House of Harmony
When the ancient Chinese wanted guidance in finding the most auspicious places to farm, build their houses, or bury their dead, they turned to an ancient divining system called feng shui (pronounced “fung shway”). Developed 3,000 years ago to protect people from harsh winds, rain, freezes, and falling rocks in the mountainous southwestern region of China, feng shui (which translates literally as “wind-water”) has evolved in the modern and Westernized world into a set of principles to guide architecture and home décor. But the philosophy’s basic presuppositions remain unchanged: chi (the Chinese word for energy) flows through us and everything around us, and every person, place, and thing has a vital life force.
“You’re the center point of your own universe,” says Anne Mansfield, owner of the Portland consultancy Moon Gate Feng Shui and former president of the International Feng Shui Guild. “Feng shui makes up layers of influence in you and around your life, starting with you, your car, your house, the neighborhood, the city, the bioregion, and so on. You have an impact on them, and they have one on you.” Indeed, you could easily spend a lifetime studying the deepest nuances of the art, but feng shui’s basic tenets are also simple enough to be incorporated into springtime cleaning and furniture rearranging rituals (and they may offer some small amount of insurance against falling rocks).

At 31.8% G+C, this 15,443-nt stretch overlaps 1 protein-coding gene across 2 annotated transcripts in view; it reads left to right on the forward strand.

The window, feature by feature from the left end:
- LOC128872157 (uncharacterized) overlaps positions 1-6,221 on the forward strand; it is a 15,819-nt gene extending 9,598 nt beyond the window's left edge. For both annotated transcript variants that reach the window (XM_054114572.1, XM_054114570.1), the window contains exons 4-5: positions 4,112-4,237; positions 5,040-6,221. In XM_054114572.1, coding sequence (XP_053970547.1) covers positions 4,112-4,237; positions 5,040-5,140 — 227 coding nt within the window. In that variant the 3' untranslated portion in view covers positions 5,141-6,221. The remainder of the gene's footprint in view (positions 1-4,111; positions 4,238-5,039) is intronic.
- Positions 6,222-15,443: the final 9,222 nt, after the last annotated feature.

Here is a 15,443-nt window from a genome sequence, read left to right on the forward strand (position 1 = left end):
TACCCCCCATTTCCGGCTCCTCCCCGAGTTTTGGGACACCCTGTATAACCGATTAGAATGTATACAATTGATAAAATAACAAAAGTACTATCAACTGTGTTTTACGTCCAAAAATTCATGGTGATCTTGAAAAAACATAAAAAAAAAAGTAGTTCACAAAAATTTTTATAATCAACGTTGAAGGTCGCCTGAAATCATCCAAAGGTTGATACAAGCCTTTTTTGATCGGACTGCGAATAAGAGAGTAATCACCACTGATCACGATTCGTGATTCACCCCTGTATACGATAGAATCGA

Map the Bagua
If an area of your life is particularly unsatisfying, identifying its connection to specific areas in your home is the first step toward improving it. The main tool for determining this is the bagua, an energy blueprint of your living space that aligns your home’s physical structure with different aspects of your life. The bagua will act as a basic map of your home’s energy.
Sketch the floor plan of your home—a whole house, an apartment, or a single room—and align the bottom of the bagua (squares 7, 8, and 9) with your home’s main entryway. Parts of the bagua may land outside of the home, likely on a terrace, backyard, or sidewalk—these missing areas need to be defined rather than ignored. Planting a physical anchor, like a tree or sculpture, at the border of the missing area will recognize it as part of your home, even if it’s the domain of birds and bees.
Each of the nine gua is associated with a specific life situation and thrives on certain aesthetic elements. Try redecorating the gua that currently resonates with you, incorporating its preferred colors and shapes. Each life situation also corresponds with different functions of your home that are not necessarily related to the gua’s location. For example, the stove always represents wealth and abundance, whether it’s in your wealth corner or not—so be sure to keep it scrubbed!